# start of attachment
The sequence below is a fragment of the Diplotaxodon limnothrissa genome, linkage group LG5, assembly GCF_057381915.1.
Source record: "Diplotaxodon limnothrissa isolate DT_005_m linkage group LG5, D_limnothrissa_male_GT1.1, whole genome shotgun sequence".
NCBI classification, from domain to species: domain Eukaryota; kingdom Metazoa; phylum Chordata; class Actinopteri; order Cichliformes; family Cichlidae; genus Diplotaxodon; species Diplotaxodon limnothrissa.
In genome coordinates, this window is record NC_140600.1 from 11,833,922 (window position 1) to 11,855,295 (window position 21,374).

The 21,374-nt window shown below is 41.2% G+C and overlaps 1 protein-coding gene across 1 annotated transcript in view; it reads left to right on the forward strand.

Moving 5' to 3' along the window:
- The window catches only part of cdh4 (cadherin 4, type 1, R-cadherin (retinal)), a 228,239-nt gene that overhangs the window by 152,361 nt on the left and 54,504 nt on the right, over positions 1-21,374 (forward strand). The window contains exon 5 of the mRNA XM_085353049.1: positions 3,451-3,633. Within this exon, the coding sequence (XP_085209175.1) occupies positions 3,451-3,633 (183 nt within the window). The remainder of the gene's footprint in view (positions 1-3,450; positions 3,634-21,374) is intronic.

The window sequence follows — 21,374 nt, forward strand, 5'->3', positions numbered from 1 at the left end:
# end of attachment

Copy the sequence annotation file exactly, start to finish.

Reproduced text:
The sequence below is a fragment of the Diplotaxodon limnothrissa genome, linkage group LG5, assembly GCF_057381915.1.
Source record: "Diplotaxodon limnothrissa isolate DT_005_m linkage group LG5, D_limnothrissa_male_GT1.1, whole genome shotgun sequence".
NCBI classification, from domain to species: domain Eukaryota; kingdom Metazoa; phylum Chordata; class Actinopteri; order Cichliformes; family Cichlidae; genus Diplotaxodon; species Diplotaxodon limnothrissa.
In genome coordinates, this window is record NC_140600.1 from 11,833,922 (window position 1) to 11,855,295 (window position 21,374).

The 21,374-nt window shown below is 41.2% G+C and overlaps 1 protein-coding gene across 1 annotated transcript in view; it reads left to right on the forward strand.

Moving 5' to 3' along the window:
- The window catches only part of cdh4 (cadherin 4, type 1, R-cadherin (retinal)), a 228,239-nt gene that overhangs the window by 152,361 nt on the left and 54,504 nt on the right, over positions 1-21,374 (forward strand). The window contains exon 5 of the mRNA XM_085353049.1: positions 3,451-3,633. Within this exon, the coding sequence (XP_085209175.1) occupies positions 3,451-3,633 (183 nt within the window). The remainder of the gene's footprint in view (positions 1-3,450; positions 3,634-21,374) is intronic.

The window sequence follows — 21,374 nt, forward strand, 5'->3', positions numbered from 1 at the left end: